Te Whau Point — the decline of a landmark

Te Whau Point — the decline of a landmark

On early survey maps of the Whau area, now Blockhouse Bay, and charts of the Manukau Harbour, Te Whau Point is clearly marked. Jutting into the sea it acts as a protective arm for the beach. The pine tree-crowned cliff face could clearly be seen when coming up the harbour and made an attractive landmark for boaties.

Te Whau Point in the 1880s, showing mangroves in the bay

Te Whau Point in the 1880s.
The trees in the left foreground are mangroves.

Te Whau Point in 1890

Unfortunately, over the years, time has taken its toll and small landslides have occurred from time to time, occasionally dislodging one of the older trees.

Finally, in October 2003, several major slips occurred after unusually heavy rainfall, each time bringing down a substantial portion of the cliff face onto the footpath and over the wall into the sea.

The first slip in 2003 at Te Whau Point.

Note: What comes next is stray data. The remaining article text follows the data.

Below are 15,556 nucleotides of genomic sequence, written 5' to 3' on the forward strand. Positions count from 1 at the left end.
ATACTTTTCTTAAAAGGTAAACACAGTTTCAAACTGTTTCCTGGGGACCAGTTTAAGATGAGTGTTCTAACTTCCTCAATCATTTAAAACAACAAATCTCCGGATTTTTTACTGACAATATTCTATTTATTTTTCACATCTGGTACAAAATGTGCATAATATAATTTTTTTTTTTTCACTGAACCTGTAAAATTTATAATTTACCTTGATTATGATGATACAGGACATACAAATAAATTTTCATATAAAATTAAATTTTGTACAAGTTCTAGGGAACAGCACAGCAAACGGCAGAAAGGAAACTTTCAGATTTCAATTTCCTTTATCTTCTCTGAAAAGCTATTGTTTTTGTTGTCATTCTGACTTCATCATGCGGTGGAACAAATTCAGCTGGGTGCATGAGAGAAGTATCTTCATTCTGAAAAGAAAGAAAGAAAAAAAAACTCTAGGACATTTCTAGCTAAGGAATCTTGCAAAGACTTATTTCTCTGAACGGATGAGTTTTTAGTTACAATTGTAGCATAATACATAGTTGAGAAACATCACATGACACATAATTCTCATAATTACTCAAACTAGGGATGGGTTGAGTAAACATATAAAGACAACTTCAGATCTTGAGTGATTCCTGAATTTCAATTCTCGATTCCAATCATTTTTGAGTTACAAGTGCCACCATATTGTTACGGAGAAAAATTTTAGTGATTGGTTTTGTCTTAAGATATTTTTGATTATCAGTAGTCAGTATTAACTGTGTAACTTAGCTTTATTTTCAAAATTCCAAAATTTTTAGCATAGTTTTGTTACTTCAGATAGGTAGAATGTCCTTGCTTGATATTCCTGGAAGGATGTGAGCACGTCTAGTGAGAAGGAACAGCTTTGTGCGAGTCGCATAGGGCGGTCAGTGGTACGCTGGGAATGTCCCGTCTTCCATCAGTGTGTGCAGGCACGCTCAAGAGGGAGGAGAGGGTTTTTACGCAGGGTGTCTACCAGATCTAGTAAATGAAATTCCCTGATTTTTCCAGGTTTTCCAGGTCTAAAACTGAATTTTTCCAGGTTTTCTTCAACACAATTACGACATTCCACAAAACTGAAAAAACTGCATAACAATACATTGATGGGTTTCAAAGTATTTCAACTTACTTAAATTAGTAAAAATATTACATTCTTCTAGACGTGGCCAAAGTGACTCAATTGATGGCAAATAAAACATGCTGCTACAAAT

The second slip in 2003 at Te Whau Point.

The third landslide at Te Whau Point in 2003.

A succession of landslides and slips took place on Te Whau Point in 2003 after a series of unusually heavy rainfalls.

After clearing away the slips, the council planted native vegetation in an effort to stabilise the area, but this in turn was washed away. Many residents believe that the slips worsened when the council cut down the remaining pine trees on the cliff face to plant natives. The roots of the pine trees died, and the soil around them loosened further.

The council said, however, that it had learned from a technical report that the sandstone soil was to blame, not the removal of the pines.

Te Whau Point in 2005, showing its crumbling, exposed cliff face.

At present the cliff face stands, crumbling slowly, bare except for a small amount of hardy vegetation clinging here and there. What was once a beautiful backdrop to the attractive, popular beach is now a crumbling eyesore.